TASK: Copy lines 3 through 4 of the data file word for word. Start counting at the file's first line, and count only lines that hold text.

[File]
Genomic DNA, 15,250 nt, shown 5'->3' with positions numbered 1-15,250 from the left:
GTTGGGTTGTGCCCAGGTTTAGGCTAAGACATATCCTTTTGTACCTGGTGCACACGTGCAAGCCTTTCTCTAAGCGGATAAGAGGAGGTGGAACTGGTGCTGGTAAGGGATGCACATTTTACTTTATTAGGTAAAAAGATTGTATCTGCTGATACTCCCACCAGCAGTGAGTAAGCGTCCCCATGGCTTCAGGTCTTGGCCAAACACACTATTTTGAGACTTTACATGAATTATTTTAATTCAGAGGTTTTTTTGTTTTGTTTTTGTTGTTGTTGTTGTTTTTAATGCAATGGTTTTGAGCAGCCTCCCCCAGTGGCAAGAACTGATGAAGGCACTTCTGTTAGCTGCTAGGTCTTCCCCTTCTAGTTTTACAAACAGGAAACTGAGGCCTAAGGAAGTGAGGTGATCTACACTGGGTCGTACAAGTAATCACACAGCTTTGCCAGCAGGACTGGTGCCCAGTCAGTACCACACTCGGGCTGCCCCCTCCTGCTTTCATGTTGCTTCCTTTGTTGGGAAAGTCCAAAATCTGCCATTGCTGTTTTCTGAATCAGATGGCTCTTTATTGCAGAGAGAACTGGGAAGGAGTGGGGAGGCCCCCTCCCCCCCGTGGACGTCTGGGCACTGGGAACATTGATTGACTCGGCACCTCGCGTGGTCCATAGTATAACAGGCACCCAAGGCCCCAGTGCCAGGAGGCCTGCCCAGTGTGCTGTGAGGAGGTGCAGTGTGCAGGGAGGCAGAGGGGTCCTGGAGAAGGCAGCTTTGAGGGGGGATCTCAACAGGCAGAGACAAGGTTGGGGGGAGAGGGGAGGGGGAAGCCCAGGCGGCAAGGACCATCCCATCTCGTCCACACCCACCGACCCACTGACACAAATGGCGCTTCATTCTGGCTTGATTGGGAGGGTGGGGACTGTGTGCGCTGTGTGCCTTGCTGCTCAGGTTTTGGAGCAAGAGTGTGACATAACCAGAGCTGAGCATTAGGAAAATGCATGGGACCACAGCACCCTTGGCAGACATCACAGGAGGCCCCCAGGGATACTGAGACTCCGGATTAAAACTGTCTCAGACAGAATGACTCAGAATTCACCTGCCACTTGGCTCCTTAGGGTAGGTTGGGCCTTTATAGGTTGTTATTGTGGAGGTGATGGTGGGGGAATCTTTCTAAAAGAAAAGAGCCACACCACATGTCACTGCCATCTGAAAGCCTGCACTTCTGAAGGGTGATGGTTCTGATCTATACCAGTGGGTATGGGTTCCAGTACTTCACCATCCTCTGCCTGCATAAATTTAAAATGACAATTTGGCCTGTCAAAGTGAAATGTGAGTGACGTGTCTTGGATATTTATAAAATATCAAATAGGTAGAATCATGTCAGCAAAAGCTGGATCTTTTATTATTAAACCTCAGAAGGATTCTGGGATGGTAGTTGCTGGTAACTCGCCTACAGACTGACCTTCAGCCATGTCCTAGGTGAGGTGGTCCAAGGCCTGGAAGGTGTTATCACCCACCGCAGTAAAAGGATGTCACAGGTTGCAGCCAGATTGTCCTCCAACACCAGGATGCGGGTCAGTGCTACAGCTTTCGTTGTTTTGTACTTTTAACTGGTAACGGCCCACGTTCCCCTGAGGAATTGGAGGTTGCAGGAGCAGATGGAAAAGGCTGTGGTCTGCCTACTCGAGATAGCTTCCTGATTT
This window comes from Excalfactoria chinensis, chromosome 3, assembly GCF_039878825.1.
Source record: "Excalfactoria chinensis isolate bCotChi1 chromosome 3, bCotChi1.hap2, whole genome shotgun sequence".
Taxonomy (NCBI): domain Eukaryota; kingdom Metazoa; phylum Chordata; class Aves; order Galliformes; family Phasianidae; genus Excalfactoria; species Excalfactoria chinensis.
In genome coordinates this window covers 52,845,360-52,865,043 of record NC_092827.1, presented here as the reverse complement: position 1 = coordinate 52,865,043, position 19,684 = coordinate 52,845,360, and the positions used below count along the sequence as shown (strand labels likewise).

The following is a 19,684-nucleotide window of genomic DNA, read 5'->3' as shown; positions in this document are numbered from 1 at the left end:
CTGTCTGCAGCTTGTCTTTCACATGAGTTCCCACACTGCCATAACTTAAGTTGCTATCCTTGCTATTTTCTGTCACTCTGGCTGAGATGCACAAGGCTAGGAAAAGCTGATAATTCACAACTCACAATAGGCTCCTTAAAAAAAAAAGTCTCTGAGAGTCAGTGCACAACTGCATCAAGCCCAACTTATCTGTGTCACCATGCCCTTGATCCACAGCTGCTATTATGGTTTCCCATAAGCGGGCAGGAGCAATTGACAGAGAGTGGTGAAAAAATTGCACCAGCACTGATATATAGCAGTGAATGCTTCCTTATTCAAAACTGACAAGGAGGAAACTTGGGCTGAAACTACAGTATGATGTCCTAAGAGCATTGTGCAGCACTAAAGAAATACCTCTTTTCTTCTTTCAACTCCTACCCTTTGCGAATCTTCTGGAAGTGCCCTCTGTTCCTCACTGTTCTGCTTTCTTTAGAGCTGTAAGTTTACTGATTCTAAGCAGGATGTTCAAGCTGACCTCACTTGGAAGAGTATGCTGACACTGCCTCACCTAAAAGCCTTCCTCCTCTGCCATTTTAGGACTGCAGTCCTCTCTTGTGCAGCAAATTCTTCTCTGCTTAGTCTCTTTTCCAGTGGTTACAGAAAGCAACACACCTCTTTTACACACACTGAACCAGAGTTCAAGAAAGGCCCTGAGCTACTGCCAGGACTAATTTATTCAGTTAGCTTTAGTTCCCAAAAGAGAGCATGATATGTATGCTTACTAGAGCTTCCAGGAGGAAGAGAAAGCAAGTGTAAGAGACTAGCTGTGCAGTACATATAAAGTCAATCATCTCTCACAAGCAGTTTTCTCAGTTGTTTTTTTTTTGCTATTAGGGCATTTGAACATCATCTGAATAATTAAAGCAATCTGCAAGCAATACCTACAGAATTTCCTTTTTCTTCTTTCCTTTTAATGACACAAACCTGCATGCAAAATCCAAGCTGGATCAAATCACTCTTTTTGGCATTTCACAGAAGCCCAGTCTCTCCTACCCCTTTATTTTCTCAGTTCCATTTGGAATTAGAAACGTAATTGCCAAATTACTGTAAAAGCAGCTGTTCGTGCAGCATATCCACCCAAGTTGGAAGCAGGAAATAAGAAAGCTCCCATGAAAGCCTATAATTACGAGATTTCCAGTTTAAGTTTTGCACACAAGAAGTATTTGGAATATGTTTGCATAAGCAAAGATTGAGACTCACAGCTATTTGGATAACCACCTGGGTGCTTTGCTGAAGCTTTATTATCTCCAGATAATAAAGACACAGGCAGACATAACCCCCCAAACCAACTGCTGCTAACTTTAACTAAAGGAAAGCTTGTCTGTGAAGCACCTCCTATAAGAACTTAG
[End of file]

This window comes from Excalfactoria chinensis, chromosome 3, assembly GCF_039878825.1.
Source record: "Excalfactoria chinensis isolate bCotChi1 chromosome 3, bCotChi1.hap2, whole genome shotgun sequence".